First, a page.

The turn of a new year is often riddled with promises of exercise, diet, drinking less alcohol, quitting smoking, getting a better job, saving money, and managing stress better. All of these resolutions are righteous and should be year round goals but what is missing from our common new year’s resolutions is our community aspirations. Perhaps you already have some more community centric resolutions on your list this year and that is wonderful! This blog post contains some mere suggestions of additions to anyone’s New Year’s resolutions this year.
- Volunteer: Whether you are retired or working, volunteering is a great way to help others in need within your community. Finding the right volunteer position for you is easy! Just think about what causes are important to you and reach out to the related organization working on that issue. Or you can try some of the many volunteer connecting sites such as www.connectingvolunteers.org, www.youdbeperfectforthis.org, https://www.scgov.net/volunteer/Pages/default.aspx, or Volunteermatch.org.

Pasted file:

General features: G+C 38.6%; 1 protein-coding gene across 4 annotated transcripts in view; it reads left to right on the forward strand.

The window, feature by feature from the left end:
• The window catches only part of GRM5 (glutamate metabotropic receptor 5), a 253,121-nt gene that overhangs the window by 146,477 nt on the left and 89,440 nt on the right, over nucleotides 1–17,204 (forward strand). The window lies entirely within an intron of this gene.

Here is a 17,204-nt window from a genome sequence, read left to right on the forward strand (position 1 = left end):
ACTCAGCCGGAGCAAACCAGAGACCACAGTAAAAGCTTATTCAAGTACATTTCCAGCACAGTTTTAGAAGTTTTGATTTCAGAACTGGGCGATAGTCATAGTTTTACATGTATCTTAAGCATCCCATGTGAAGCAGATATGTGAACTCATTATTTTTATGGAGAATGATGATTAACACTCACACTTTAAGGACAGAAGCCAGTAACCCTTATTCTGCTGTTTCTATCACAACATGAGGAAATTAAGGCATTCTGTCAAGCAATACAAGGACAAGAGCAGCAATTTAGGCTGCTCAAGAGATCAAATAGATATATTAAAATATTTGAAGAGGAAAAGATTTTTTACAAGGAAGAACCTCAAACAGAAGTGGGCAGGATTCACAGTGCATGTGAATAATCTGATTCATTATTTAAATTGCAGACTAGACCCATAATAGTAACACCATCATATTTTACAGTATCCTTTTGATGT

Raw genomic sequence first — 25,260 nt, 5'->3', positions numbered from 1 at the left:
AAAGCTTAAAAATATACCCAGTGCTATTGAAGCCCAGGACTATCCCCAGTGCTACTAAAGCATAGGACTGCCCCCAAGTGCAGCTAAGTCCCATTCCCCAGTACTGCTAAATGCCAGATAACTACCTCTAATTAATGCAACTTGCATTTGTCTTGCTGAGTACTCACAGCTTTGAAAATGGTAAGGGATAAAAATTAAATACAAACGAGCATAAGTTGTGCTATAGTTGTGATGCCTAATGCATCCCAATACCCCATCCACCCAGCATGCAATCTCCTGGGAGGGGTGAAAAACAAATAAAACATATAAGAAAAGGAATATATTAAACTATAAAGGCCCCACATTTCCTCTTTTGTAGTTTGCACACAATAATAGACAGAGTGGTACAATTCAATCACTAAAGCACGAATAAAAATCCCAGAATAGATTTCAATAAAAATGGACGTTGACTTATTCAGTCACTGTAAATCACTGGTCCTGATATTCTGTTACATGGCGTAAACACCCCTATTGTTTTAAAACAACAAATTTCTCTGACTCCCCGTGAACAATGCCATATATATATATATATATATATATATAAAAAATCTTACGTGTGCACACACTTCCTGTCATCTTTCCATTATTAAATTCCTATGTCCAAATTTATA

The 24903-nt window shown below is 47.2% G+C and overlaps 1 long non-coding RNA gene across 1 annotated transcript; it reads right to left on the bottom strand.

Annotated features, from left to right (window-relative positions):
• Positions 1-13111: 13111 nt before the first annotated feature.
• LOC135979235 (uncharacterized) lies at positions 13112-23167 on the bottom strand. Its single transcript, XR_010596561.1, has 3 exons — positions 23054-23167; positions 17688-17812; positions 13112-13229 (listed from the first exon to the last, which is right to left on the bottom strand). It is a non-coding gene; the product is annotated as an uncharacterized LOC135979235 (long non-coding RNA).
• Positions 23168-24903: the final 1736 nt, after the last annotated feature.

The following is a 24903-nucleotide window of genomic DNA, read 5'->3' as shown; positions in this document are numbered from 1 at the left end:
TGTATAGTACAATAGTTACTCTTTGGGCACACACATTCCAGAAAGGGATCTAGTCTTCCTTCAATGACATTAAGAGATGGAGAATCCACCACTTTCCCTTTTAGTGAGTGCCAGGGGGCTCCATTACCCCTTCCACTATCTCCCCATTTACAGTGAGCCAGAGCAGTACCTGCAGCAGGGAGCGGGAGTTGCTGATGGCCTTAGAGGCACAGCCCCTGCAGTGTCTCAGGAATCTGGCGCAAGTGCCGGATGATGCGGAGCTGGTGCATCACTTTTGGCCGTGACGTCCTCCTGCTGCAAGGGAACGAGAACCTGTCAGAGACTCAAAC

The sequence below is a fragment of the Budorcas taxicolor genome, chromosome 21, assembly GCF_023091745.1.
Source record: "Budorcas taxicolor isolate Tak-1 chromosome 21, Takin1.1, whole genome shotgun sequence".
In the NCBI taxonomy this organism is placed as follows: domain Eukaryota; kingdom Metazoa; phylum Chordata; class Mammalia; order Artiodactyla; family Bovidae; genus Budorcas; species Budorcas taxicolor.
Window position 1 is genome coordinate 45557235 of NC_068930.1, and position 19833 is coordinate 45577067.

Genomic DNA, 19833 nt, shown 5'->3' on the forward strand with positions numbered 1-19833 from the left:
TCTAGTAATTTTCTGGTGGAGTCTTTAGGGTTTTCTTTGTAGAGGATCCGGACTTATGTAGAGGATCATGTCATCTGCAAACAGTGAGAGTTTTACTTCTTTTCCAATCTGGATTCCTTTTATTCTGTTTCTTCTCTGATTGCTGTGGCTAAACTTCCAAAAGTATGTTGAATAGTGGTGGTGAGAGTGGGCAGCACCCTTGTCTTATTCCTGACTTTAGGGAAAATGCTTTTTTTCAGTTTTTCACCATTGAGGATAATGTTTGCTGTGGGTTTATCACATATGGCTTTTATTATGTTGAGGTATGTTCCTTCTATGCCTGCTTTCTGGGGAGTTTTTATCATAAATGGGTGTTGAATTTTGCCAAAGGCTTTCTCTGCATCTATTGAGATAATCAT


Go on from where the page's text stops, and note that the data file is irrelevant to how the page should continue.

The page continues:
- Reach Out: Are there any new (or old) neighbors that you haven’t had the chance to meet yet? Stop by to introduce yourself!
- Spread Ideas: Has anything been happening in the community that has gotten you really excited (or frustrated)? Perhaps your street has been getting some increased traffic and you need a dead end sign? Or that fruit tree in your yard that is covered in fresh fruit, invite some neighbors over to harvest and enjoy. Share your ideas with your friends, acquaintances, and neighbors to get some movement going, together.
- Keep doing what you do best: Maybe you already have a reputation in your neighborhood/community for a particular skill that you share. Keep at it! If you haven’t shared that skill with everyone yet, think of how you can share your knack for bike building, cooking, woodworking, fishing, or more!
I wish all of the SCOPE blog readers the best with their New Year’s Resolutions in 2014. Consider adding (if you haven’t already) one resolution that serves more than just yourself. Who knows, you might even find that some of these suggestions helps you achieve your own resolutions by burning some calories volunteering for Habitat for Humanity or reducing your stress while reading to someone with literacy needs. My small list of suggestions is just the beginning. Can you think of better ways to expand New Year’s Resolutions to be community centric in 2014? Also, what are your 2014 New Year’s Resolutions? Please share in the comments below.